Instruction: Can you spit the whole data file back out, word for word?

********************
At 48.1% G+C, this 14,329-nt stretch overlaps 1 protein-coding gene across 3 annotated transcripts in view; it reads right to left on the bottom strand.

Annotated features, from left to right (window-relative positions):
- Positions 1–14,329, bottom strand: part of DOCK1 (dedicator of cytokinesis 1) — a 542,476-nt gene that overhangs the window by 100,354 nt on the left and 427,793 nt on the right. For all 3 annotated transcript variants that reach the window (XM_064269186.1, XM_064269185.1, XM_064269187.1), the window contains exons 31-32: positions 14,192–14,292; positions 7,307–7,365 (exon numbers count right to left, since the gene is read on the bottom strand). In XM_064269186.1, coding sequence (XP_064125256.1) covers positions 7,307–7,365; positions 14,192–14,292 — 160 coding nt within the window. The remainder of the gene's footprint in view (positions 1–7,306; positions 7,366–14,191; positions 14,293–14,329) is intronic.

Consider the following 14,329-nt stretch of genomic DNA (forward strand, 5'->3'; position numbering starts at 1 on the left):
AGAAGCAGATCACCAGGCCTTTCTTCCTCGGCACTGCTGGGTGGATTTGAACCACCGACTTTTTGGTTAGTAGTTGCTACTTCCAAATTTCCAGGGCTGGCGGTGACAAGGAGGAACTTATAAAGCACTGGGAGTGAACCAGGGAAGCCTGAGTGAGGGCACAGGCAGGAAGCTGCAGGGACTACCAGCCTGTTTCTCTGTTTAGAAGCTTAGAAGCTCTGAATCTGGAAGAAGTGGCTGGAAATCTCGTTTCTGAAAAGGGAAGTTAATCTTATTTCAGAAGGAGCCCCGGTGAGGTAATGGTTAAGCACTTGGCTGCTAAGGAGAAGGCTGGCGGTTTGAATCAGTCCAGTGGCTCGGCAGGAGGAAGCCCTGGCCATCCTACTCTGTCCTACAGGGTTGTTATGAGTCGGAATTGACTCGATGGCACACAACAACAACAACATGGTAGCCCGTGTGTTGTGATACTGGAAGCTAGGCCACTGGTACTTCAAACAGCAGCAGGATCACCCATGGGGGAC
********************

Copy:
At 48.1% G+C, this 14,329-nt stretch overlaps 1 protein-coding gene across 3 annotated transcripts in view; it reads right to left on the bottom strand.

Annotated features, from left to right (window-relative positions):
- Positions 1–14,329, bottom strand: part of DOCK1 (dedicator of cytokinesis 1) — a 542,476-nt gene that overhangs the window by 100,354 nt on the left and 427,793 nt on the right. For all 3 annotated transcript variants that reach the window (XM_064269186.1, XM_064269185.1, XM_064269187.1), the window contains exons 31-32: positions 14,192–14,292; positions 7,307–7,365 (exon numbers count right to left, since the gene is read on the bottom strand). In XM_064269186.1, coding sequence (XP_064125256.1) covers positions 7,307–7,365; positions 14,192–14,292 — 160 coding nt within the window. The remainder of the gene's footprint in view (positions 1–7,306; positions 7,366–14,191; positions 14,293–14,329) is intronic.

Consider the following 14,329-nt stretch of genomic DNA (forward strand, 5'->3'; position numbering starts at 1 on the left):
AGAAGCAGATCACCAGGCCTTTCTTCCTCGGCACTGCTGGGTGGATTTGAACCACCGACTTTTTGGTTAGTAGTTGCTACTTCCAAATTTCCAGGGCTGGCGGTGACAAGGAGGAACTTATAAAGCACTGGGAGTGAACCAGGGAAGCCTGAGTGAGGGCACAGGCAGGAAGCTGCAGGGACTACCAGCCTGTTTCTCTGTTTAGAAGCTTAGAAGCTCTGAATCTGGAAGAAGTGGCTGGAAATCTCGTTTCTGAAAAGGGAAGTTAATCTTATTTCAGAAGGAGCCCCGGTGAGGTAATGGTTAAGCACTTGGCTGCTAAGGAGAAGGCTGGCGGTTTGAATCAGTCCAGTGGCTCGGCAGGAGGAAGCCCTGGCCATCCTACTCTGTCCTACAGGGTTGTTATGAGTCGGAATTGACTCGATGGCACACAACAACAACAACATGGTAGCCCGTGTGTTGTGATACTGGAAGCTAGGCCACTGGTACTTCAAACAGCAGCAGGATCACCCATGGGGGAC